Global Dissemination of Carbapenemase-Producing Klebsiella pneumoniae: Epidemiology, Genetic Context, Treatment Options, and Detection Methods.
Front Microbiol. 2016 Jun 13;7:895.
Lee CR1, Lee JH1, Park KS1, Kim YB2, Jeong BC1, Lee SH1.
1National Leading Research Laboratory of Drug Resistance Proteomics, Department of Biological Sciences, Myongji University Yongin, South Korea.
2Division of STEM, North Shore Community College, Danvers MA, USA.
The emergence of carbapenem-resistant Gram-negative pathogens poses a serious threat to public health worldwide.
In particular, the increasing prevalence of carbapenem-resistant Klebsiella pneumoniae is a major source of concern.
K. pneumoniae carbapenemases (KPCs) and carbapenemases of the oxacillinase-48 (OXA-48) type have been reported worldwide.
New Delhi metallo-β-lactamase (NDM) carbapenemases were originally identified in Sweden in 2008 and have spread worldwide rapidly.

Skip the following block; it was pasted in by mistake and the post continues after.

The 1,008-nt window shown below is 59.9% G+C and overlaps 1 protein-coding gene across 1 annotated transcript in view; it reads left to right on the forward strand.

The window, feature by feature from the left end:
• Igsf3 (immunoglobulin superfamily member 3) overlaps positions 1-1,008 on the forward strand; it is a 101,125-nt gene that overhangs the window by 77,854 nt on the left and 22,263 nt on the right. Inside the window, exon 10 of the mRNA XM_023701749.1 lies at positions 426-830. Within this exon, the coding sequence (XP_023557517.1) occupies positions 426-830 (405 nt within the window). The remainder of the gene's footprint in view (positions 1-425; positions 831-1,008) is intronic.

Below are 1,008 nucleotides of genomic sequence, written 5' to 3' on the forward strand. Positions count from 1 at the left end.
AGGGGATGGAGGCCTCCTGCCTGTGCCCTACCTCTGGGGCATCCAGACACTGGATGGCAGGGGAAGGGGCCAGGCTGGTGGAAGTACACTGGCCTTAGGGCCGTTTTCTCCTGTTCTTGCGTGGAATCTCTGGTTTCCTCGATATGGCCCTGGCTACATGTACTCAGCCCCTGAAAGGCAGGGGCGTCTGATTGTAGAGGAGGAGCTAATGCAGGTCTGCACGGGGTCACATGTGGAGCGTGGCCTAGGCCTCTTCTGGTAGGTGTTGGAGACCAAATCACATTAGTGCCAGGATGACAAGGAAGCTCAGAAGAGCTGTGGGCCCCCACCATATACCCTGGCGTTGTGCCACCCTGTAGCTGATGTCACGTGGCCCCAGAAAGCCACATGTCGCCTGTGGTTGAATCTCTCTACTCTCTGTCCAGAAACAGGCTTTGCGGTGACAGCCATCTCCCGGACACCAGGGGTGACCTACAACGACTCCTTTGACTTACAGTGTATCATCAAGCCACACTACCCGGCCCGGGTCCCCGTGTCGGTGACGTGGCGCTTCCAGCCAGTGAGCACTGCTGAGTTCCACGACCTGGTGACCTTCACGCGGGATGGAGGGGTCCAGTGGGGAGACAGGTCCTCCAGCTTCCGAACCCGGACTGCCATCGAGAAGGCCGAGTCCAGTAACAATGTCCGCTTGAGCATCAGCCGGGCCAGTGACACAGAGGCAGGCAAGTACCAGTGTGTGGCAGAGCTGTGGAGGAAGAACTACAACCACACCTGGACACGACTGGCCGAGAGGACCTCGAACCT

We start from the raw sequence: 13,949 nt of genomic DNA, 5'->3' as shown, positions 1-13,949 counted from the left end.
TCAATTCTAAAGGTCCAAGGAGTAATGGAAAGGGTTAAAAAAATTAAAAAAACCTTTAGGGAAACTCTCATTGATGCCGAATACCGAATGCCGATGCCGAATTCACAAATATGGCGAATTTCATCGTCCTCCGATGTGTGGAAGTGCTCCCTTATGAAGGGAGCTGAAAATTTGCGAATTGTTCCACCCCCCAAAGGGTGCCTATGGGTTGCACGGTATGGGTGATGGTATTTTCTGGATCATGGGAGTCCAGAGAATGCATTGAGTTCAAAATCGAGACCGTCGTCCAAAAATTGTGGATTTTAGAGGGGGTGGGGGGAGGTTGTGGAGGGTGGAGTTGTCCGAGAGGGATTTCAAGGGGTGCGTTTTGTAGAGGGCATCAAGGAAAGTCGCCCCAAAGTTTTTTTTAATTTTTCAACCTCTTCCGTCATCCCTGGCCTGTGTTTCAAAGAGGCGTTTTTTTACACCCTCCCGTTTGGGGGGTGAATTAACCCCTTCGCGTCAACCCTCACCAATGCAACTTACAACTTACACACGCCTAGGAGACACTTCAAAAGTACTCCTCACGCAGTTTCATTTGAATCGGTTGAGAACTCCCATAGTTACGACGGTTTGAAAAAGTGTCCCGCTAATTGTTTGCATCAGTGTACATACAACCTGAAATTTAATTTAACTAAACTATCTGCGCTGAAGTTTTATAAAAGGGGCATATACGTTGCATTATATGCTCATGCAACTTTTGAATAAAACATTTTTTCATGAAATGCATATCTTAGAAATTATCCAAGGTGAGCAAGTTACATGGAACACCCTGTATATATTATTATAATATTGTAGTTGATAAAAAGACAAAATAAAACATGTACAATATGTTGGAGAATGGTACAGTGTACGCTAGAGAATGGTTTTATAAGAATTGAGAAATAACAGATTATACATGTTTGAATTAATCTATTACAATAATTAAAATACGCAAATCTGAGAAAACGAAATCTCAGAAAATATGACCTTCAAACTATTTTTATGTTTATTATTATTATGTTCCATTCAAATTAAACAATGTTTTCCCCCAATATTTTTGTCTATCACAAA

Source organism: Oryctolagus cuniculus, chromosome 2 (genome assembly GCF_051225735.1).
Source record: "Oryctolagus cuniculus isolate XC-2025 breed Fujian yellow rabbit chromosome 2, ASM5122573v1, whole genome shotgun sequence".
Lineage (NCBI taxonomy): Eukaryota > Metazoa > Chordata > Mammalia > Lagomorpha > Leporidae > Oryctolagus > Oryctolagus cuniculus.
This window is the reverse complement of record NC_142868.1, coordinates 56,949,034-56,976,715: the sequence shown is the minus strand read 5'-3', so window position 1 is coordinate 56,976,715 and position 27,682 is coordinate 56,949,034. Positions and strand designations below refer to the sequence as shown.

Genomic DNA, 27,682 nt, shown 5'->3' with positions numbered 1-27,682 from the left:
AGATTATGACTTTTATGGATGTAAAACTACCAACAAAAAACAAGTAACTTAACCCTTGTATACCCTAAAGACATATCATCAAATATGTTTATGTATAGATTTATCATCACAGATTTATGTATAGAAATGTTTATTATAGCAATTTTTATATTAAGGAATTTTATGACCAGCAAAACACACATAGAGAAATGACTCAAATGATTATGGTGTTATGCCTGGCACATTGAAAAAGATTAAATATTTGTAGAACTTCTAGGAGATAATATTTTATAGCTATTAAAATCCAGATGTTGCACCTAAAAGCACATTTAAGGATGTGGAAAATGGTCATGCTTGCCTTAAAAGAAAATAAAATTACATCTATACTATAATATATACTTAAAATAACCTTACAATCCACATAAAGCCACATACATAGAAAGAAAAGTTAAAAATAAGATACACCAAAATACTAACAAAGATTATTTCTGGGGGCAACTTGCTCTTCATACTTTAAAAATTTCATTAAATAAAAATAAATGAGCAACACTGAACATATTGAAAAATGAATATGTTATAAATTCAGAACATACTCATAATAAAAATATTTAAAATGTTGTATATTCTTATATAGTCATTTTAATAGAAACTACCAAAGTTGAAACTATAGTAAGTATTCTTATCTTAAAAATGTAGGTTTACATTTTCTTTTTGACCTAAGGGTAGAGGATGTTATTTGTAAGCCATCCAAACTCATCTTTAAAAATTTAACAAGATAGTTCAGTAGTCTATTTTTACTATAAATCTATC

In this review, we summarize the epidemiology of K. pneumoniae producing three carbapenemases (KPCs, NDMs, and OXA-48-like).
Although the prevalence of each resistant strain varies geographically, K. pneumoniae producing KPCs, NDMs, and OXA-48-like carbapenemases have become rapidly disseminated.
In addition, we used recently published molecular and genetic studies to analyze the mechanisms by which these three carbapenemases, and major K. pneumoniae clones, such as ST258 and ST11, have become globally prevalent.
Because carbapenemase-producing K. pneumoniae are often resistant to most β-lactam antibiotics and many other non-β-lactam molecules, the therapeutic options available to treat infection with these strains are limited to colistin, polymyxin B, fosfomycin, tigecycline, and selected aminoglycosides.
Although, combination therapy has been recommended for the treatment of severe carbapenemase-producing K. pneumoniae infections, the clinical evidence for this strategy is currently limited, and more accurate randomized controlled trials will be required to establish the most effective treatment regimen.
Moreover, because rapid and accurate identification of the carbapenemase type found in K. pneumoniae may be difficult to achieve through phenotypic antibiotic susceptibility tests, novel molecular detection techniques are currently being developed.
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